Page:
When word came out at the UNM School of Architecture and Planning that alumna Rina Swentzell – Santa Clara Pueblo architect, potter teacher and activist, died on Friday, Oct. 30, faculty responded.
Christopher Wilson, J.B. Jackson Chair of Cultural Landscape Studies, said, “Rina is certainly one of the most distinguished intellectuals to have graduated from our school.”
He added, “Through her eloquent essays, books, lectures and media appearances, Swentzell brought a Tewa Pueblo world view to life for a wider audience, and thereby made an invaluable contribution to the deepening of American cultural pluralism. By translating a few key concepts from Tewa into English—po-wa-ha, for instance, the life force or water-wind-breath—and then elaborating these into a compelling philosophy, she made a view of the sacred balance within nature accessible, believable and potentially useful to us all.
Starting with her 1976 masters of architecture thesis at UNM, Swentzell was a pioneer in elaborating on the mismatch between federal government policies and the contrasting values of Native peoples. In this, she influenced succeeding generations of Native and non-Native intellectuals and activists working in education, architecture and tribal sovereignty.”
“Her death is a profound loss for those whose minds were touched by her quiet eloquence,” Wilson said.
Ted Jojola, director of the school’s Indigenous Design + Planning Institute reflected on Swentzell as a “cherished colleague.” He said, “We had been working together on one board or another since the late 1980s. I will miss her calm demeanor and effusive wit.
Through our upcoming Contemporary Pueblo Architecture Exhibit we were fortunate enough to do a one-hour video interview with her last fall on architecture. I suspect this is the last public document she did. I hope an edited version of this can be incorporated into that tribute.” He added that he will be reaching out to the family about a memorial at the school.
The following reprint is courtesy of the Santa Fe New Mexican and reporter Steve Terrell, posted Saturday, Oct. 31.
Rina Swentzell, 1939-2015: Daughter says Santa Clara artist, activist fought for all but put family first
Rina Swentzell of Santa Clara Pueblo was known as an architect, a potter, a teacher, an author, a historian and a lecturer. She also was an activist for justice who wasn’t afraid to stand up to her own tribal council to argue for the rights of all people, her youngest daughter said.
Swentzell died Friday, friends and family said.
Despite her accomplishments, Swentzell was modest, never wanting people to make a big deal about her, her daughter Poem Swentzell said Saturday.
“She was an incredible person,” Poem Swentzell said. “Everyone who met her felt like they were touched by her. … They felt like she was their best friend.”
She was born Rina Naranjo in 1939 in Santa Clara Pueblo to Rose and Michael Naranjo Rose Naranjo, who died in 2004, was a traditional Santa Clara potter who was named a Santa Fe Living Treasure.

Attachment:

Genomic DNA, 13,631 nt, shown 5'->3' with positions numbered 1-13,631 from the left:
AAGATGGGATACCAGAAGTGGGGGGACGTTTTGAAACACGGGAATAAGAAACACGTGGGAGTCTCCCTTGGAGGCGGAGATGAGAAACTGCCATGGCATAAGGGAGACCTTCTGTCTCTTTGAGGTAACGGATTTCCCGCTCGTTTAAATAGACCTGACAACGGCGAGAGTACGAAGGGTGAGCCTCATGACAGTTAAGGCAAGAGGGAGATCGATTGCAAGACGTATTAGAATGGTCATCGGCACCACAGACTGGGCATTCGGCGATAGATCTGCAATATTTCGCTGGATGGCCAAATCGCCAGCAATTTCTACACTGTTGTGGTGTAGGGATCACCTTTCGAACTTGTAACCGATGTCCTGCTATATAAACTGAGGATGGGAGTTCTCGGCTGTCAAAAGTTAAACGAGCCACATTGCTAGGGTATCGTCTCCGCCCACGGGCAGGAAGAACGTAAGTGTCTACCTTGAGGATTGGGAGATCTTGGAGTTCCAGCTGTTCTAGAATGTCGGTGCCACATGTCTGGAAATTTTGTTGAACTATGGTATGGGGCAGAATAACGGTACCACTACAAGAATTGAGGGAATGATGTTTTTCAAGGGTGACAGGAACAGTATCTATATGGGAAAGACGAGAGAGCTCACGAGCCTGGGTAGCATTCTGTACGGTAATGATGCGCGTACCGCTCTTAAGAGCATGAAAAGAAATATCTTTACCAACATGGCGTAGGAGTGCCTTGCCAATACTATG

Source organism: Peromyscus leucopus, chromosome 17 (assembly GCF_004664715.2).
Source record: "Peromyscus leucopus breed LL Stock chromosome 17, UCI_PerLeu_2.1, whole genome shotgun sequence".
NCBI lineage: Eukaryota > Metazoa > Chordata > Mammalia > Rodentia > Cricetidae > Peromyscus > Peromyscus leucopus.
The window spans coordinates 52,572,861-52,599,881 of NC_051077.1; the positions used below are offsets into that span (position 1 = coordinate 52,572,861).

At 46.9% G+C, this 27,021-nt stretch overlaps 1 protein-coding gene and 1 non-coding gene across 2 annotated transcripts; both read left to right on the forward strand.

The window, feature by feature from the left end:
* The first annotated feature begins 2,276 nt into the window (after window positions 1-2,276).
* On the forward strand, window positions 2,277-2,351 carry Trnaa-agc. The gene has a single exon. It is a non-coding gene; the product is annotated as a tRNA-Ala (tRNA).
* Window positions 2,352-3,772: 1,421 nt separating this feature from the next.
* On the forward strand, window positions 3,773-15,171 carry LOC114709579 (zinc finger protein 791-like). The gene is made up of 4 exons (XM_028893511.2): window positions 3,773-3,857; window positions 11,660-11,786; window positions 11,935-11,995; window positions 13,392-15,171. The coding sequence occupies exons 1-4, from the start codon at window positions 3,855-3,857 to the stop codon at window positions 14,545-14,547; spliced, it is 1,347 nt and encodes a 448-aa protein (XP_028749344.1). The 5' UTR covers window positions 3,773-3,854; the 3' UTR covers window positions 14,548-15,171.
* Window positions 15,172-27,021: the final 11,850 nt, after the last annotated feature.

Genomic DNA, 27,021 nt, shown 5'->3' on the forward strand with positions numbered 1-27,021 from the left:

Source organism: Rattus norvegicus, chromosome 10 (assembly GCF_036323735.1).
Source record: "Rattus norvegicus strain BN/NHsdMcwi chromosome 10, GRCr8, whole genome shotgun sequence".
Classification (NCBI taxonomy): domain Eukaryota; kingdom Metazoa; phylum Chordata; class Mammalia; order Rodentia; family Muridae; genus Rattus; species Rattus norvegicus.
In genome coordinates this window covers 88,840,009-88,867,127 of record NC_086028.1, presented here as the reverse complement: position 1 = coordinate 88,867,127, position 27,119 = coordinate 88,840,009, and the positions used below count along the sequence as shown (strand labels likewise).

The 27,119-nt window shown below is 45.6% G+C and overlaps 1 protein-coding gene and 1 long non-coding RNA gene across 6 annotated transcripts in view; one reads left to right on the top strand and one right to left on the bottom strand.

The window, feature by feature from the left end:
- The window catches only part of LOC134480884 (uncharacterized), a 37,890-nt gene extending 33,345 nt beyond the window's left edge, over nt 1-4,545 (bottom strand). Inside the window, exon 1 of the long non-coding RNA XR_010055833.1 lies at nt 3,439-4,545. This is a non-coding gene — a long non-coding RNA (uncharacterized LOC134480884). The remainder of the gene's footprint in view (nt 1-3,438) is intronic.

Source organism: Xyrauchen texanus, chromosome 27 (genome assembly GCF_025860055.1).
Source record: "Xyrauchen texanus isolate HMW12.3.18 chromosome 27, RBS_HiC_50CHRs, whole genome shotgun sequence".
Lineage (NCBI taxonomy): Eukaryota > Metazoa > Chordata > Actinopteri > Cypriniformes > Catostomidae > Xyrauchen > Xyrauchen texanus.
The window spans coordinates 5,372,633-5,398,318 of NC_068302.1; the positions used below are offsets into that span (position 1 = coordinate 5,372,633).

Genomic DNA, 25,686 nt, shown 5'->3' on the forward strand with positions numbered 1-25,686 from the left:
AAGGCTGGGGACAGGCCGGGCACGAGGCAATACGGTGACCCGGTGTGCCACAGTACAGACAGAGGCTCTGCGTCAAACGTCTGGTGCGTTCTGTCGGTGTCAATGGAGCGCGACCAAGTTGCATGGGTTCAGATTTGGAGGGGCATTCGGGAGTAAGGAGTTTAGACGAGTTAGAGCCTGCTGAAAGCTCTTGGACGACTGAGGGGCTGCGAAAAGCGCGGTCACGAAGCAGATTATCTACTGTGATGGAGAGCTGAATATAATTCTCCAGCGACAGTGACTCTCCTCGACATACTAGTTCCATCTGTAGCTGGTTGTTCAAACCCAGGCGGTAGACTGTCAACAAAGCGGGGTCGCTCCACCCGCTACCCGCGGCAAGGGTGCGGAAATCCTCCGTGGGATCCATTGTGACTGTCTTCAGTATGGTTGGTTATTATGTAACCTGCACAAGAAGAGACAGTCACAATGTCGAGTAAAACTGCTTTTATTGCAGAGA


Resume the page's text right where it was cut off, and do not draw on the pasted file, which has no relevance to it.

Rina Swentzell attended college at New Mexico Highlands University, earning her bachelor’s degree in education.
She went on to The University of New Mexico, earning a Master of Art in architecture in 1976 and a doctorate in American studies in 1982.
Rina Swentzell became known as a writer and lecturer about Pueblo culture, in particular the architecture and the art. She was the subject of a feature on the KNME show Colores, a weekly arts program, in 1990. There she spoke about growing up in Santa Clara in the 1940s.
She authored a book called Children of Clay: A Family of Pueblo Potters (We Are Still Here) in 1993 and co-authored To Touch the Past: The Painted Pottery of the Mimbres People with J.J. Brody in 1996. Swentzell worked as a consultant to several museums, including the Institute of American Indian Arts in Santa Fe and the Smithsonian in Washington, D.C. She was a visiting lecturer at both Yale and Oxford in the mid-1990s.
A longtime family friend, Roger Peterson, recalled Saturday, “Decades ago, in the National History Museum on the Mall, I was astonished to hear [my] friend Rina’s voice down the hall.” It turned out, Peterson said, that Swentzell’s voice was on a film about Southwestern Indians that his friend had narrated.
Rina Swentzell became involved in Santa Clara politics, helping to organize a group called People for Membership, which fought for more inclusive membership rules for the pueblo. “She worked for the rights of everyone,” Poem Swentzell said.
But Rina Swentzell cared most about her home. “Family was first and foremost for her,” Poem Swentzell said.
She married Ralph Swentzell, who was a tutor at St. John’s College for 40 years, Poem Swentzell said. He died in 2005. The couple had four children.
One of her daughters, Roxanne Swentzell, is a renowned sculptor.
In addition to her daughters Poem, who lives in Chupadero, and Roxanne, who lives in Santa Clara Pueblo, Rina Swentzell is survived by son Cleo Naranjo of Santa Clara Pueblo, daughter Athena Steen, who lives in southern Arizona, 12 grandchildren and six great-grandchildren.
A memorial will be held in the future, Poem Swentzell said.